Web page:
In the vegetable prep area, a Full Work Analysis showed that the time and labor required to prep vegetables exceeded the cost of simply outsourcing the process—that is, purchasing value-added, fresh-cut product. Moving to fresh not only improved sanitation and freed up 351 sq.ft. in the production area (as well as space in the dry and cooler storage areas), but reduced labor from five FTEs to one. The net savings—$87,241 a year, even after accounting for the increased cost of the pre-cut product.
"You have to be careful to keep the expectations and enthusiasm in check, because it can easily degenerate into an FTE witch-hunt."
In the sandwich and salad lines, the major innovation that resulted from implementing Lean Processes was the conversion to a one-piece flow model, a counterintuitive approach that is the antithesis of the batch production mindset at the heart of many central production kitchen operations.
Yet, after seeing the evidence, Noseworthy is convinced that one-piece production is significantly more efficient and effective than batch production, and she has the data prove it. Time studies showed that a worker can prepare sandwiches faster by making each one individually (one-piece production) than via a batch approach in which many pieces of bread are laid out and batchassembled one ingredient at a time.
In addition to realizing the efficiencies of one-piece flow, the sandwich and salad production operations also benefited from the fact that they use a number of common ingredients. By consolidating the two into a single production area, the kitchen was able to leverage those synergies more effectively.
The result: from a situation with two production areas requiring eight total employees and 748 sq.ft., the Lean Team designed a single production area of 375 sq.ft. staffed by three employees producing 220 more sandwiches per employee in the same amount of time as before.
From Trayline to "Traycells"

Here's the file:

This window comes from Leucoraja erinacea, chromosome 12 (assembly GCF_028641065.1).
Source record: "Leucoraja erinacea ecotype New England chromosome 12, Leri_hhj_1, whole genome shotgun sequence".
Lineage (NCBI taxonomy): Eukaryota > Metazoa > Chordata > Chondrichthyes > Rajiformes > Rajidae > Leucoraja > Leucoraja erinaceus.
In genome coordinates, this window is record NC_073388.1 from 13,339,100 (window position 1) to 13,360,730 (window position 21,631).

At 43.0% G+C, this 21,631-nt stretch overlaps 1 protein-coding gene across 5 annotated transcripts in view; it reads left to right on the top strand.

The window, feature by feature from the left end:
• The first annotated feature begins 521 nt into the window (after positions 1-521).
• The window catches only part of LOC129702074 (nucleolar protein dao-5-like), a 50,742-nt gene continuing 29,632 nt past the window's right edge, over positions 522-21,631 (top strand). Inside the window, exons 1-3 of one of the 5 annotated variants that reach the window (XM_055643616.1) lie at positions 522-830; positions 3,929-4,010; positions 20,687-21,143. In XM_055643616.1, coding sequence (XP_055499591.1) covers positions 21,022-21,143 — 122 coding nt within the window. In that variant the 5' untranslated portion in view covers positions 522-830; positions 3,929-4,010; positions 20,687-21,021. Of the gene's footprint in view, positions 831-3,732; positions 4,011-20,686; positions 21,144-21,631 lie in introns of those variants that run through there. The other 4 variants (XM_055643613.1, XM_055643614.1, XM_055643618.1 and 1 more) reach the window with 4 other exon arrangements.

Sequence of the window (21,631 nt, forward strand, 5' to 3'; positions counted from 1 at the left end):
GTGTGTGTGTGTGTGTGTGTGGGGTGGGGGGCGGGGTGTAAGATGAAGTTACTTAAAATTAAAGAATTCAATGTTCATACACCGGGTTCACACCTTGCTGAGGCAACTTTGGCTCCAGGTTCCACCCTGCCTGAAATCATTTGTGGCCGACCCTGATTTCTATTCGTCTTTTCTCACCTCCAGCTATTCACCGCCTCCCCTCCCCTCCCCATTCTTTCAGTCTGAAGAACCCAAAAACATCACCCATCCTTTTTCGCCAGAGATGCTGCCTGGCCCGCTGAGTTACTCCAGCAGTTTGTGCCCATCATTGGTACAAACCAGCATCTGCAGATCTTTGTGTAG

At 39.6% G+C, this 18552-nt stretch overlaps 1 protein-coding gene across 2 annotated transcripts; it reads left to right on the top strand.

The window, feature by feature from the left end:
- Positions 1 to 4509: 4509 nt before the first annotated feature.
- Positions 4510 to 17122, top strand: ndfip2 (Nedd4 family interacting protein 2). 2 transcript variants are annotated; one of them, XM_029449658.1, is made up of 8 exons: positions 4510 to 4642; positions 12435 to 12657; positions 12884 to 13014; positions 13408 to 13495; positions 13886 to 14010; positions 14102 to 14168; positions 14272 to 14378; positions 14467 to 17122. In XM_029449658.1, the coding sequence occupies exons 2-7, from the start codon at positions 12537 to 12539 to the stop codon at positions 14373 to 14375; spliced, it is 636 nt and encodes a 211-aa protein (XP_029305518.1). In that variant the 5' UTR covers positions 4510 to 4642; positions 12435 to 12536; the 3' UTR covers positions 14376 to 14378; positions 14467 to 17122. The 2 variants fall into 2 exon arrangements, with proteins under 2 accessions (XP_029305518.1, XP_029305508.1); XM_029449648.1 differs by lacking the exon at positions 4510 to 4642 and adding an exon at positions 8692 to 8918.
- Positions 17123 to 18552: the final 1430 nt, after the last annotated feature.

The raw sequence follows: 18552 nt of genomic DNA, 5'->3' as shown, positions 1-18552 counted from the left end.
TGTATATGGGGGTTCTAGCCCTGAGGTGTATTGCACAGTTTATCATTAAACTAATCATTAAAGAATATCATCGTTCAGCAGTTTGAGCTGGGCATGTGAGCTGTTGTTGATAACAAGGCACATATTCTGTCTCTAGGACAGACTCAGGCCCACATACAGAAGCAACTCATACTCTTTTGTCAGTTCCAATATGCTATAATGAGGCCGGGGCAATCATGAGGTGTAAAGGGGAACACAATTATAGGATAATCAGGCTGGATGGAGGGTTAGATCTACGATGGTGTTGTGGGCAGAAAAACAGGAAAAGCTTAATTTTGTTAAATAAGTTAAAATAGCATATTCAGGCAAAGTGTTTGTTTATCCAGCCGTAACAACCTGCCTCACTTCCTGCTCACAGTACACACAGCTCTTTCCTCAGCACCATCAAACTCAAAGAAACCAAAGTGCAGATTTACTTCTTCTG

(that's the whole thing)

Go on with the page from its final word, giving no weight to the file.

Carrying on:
Before Lean, Florida Hospital had a very impressive-looking 34-ft. trayline.
"Looking at the photos we took during our initial Product Process Flow analysis, it seemed nice and orderly, given typical healthcare segment standards," Noseworthy says.
"However, in retrospect, it was very inefficient and ineffective. In fact, once you know Lean, you can't stand to even look at the old video anymore because the inefficiencies just pop out at you."
The major problem on the "nice and orderly" trayline was that different tasks along the line required differing amounts of time to complete, so that some workers struggled to keep up while those in other positions often stood about with extra time, waiting for trays to come down the conveyor.
There turned out to be no way to iron this out while retaining the conveyor model, so the Lean Team took a whole different approach utilizing "tray cells." These are two three-person workstations in which each worker is assigned tasks that take an equal amount of time to complete. Again using the one-piece flow model, trays are assembled one at a time, moving from one worker to the next, each adding specific elements. A water spider keeps the stations replenished, so the tray assemblers can produce continually with minimal interruption.
The result: tray assembly run time per meal period was reduced from 3.5 hours to 2.75 hours and space requirements from 552 sq.ft. to 340 sq.ft.
Meanwhile, the Lean Team also found that the retail cafeteria and Special Functions ( catering) operations were doing similar or identical tasks and using like ingredients in their daily routines. Hence, it made sense to consolidate them into a single work area.